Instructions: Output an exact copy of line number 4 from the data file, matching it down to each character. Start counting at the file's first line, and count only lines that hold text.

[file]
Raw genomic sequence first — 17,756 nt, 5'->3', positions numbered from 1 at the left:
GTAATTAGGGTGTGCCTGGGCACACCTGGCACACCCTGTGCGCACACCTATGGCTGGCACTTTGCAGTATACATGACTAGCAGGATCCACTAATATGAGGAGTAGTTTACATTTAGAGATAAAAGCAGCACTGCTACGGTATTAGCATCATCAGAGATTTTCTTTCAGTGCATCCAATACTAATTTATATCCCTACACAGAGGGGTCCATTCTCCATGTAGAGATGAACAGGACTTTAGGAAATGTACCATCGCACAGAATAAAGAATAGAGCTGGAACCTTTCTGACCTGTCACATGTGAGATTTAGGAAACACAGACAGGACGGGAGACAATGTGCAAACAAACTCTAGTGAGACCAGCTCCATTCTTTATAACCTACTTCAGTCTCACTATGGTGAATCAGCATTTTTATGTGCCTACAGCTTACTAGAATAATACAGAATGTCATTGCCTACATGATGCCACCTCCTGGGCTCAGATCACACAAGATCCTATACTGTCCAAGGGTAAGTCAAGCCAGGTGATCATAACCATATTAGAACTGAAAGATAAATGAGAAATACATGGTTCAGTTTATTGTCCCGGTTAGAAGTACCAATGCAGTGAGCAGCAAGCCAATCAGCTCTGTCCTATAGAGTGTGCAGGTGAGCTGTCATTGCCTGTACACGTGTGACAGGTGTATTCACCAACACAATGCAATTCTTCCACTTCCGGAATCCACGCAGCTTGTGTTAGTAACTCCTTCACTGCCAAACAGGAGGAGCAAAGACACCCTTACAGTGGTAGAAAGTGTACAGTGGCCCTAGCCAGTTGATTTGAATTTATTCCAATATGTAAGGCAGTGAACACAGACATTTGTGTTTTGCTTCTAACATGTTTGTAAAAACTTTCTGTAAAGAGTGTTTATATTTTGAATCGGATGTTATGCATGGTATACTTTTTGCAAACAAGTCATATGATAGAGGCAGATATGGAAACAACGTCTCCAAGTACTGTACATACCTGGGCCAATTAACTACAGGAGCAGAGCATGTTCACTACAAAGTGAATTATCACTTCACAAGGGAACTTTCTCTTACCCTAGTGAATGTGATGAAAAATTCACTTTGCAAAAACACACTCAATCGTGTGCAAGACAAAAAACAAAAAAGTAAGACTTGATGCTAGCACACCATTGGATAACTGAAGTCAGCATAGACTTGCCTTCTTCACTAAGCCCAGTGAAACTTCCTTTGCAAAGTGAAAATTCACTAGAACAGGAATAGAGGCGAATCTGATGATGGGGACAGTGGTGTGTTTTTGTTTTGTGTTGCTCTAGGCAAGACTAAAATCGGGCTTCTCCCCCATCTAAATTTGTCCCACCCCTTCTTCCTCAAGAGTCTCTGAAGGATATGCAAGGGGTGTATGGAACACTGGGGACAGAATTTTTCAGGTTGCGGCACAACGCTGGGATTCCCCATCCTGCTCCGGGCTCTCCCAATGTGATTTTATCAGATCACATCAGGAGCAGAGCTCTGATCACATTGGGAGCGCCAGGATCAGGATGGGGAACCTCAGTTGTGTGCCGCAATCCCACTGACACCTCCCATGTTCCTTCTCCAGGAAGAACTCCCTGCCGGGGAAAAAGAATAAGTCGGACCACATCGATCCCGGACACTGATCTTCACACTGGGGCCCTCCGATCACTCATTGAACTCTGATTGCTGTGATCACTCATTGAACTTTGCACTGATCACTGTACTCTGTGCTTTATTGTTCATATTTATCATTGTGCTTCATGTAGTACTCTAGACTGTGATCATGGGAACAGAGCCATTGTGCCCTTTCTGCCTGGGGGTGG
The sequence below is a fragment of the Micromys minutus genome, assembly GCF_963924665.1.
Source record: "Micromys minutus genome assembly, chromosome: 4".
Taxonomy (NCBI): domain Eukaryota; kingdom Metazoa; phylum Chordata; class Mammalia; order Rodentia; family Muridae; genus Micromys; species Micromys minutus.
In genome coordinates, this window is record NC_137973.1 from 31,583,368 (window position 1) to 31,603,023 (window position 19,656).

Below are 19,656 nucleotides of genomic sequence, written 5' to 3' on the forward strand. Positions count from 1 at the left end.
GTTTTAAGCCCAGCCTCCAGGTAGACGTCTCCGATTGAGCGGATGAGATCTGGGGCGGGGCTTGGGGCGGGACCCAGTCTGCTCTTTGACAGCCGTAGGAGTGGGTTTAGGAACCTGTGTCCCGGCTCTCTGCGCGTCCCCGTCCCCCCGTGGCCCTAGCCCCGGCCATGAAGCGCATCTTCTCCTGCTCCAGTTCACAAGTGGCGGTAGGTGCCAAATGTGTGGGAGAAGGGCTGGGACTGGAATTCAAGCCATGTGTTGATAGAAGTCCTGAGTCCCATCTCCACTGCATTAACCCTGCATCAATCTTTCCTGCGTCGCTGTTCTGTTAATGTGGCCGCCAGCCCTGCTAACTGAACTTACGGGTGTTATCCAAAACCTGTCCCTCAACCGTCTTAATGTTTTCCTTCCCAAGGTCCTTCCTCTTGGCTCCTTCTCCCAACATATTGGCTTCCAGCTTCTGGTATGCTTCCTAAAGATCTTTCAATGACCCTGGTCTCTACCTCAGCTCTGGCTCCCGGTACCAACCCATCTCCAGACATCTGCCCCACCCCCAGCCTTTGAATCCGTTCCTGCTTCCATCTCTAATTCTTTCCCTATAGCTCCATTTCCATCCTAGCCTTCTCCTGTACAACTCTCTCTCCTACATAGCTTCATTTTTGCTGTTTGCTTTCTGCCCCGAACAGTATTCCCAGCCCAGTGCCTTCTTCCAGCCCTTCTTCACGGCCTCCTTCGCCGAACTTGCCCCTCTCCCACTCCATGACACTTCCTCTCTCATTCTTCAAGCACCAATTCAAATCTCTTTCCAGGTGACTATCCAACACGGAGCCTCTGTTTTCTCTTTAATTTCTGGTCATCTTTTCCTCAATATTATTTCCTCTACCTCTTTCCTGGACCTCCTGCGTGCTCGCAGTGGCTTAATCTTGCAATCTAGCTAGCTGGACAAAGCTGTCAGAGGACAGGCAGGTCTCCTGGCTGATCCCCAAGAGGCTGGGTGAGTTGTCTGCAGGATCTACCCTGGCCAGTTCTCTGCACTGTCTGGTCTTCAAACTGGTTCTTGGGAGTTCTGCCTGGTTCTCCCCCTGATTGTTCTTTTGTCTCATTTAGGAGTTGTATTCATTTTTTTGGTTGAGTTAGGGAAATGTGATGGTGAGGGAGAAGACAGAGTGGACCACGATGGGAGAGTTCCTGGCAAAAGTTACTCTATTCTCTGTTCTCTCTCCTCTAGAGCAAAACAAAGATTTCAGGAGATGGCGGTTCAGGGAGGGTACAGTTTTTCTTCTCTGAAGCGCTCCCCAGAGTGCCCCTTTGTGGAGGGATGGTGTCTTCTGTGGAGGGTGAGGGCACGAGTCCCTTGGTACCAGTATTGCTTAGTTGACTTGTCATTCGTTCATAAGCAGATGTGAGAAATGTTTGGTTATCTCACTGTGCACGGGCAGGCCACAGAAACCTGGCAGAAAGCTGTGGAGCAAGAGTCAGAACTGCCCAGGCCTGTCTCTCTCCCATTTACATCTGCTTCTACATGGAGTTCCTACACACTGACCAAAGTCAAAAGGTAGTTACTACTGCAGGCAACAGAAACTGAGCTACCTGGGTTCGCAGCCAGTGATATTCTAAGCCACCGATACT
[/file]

Source record: "Micromys minutus genome assembly, chromosome: 4".